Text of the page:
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Influence of elevation and site productivity on conifer distributions across Alaskan temperate rainforestsAuthor(s): John P. Caouette; Ashley E. Steel; Paul E. Hennon; Pat G. Cunningham; Cathy A. Pohl; Barbara A. Schrader
Source: Canadian Journal of Forest Research
Publication Series: Scientific Journal (JRNL)
Station: Pacific Northwest Research Station
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DescriptionWe investigated the influence of landscape factors on the distribution and life stage stability of coastal tree species near the northern limit of their ranges. Using data from 1465 forest inventory plots, we estimated probability of occurrence and basal area of six common conifer species across three broad latitudinal regions of coastal Alaska. By also comparing models across life stages of each species (seedlings, saplings, mature trees, and dead trees), we explored trends in population stability at this leading edge of climate change. Elevation had a stronger influence on the probability of tree species occurrence than on basal area; site productivity impacted both estimated odds of presence and estimated basal area for most species in at least some regions. Interestingly, there were fairly dramatic differences across species in the degree to which the modeled probability of occurrence differed across the four life stages. Western redcedar (Thuja plicata Donn ex D. Don), for example, showed relatively stable distributions but other species appear to be in flux, e.g., yellow-cedar (Callitropsis nootkatensis (D. Don) D.P. Little), which has experienced widespread mortality at low elevations. Differential effects of elevation on live versus dead basal area suggest that mountain hemlock (Tsuga mertensiana (Bong.) Carrière) and yellow-cedar are shifting upslope in some regions and that Sitka spruce (Picea sitchensis (Bong.) Carrière) is shifting downslope in the Northwest region.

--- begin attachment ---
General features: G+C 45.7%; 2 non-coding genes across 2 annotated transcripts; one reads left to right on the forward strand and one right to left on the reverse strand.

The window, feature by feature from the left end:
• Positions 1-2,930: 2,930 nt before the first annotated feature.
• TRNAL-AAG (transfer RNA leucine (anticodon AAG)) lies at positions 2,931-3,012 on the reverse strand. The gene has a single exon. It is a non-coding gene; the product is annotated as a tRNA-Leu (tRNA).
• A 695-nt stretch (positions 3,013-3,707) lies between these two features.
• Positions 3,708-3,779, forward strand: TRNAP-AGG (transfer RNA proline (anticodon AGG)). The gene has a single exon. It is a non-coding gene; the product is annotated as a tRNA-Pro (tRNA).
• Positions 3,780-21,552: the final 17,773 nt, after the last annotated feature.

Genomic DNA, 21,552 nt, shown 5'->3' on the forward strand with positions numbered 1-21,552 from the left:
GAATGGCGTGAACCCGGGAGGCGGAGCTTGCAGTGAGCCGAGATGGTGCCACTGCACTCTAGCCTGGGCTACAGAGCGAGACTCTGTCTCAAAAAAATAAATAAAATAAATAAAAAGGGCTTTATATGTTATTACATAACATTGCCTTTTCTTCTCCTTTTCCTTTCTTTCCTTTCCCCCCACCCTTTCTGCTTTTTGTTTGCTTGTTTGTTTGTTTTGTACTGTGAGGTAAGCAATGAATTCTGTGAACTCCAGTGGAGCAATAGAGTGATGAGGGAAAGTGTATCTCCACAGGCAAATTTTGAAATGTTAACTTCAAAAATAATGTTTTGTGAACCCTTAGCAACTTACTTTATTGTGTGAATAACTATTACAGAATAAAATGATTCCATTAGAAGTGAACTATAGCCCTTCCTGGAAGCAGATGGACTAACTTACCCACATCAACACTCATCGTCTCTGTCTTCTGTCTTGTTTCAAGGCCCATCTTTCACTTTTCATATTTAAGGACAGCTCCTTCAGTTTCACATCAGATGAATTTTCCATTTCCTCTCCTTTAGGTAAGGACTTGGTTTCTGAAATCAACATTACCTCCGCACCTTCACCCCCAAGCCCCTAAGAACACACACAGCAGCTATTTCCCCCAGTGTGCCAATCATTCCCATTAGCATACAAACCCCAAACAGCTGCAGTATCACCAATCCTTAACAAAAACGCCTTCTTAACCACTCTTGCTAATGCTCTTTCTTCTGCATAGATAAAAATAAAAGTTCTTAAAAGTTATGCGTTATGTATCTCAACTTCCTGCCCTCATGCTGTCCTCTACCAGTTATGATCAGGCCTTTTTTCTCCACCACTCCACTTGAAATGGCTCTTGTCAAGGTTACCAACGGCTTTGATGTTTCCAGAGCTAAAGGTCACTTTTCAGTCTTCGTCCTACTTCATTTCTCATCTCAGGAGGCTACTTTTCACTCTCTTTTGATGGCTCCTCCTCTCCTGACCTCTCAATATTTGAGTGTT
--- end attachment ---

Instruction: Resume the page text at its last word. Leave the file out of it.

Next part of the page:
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CitationCaouette, John P.; Steel, Ashley E.; Hennon, Paul E.; Cunningham, Pat G.; Pohl, Cathy A.; Schrader, Barbara A. 2016. Influence of elevation and site productivity on conifer distributions across Alaskan temperate rainforests. Canadian Journal of Forest Research. 46(2): 249-261.
Keywordslandscape, elevation, species distribution models, climate, biogeography
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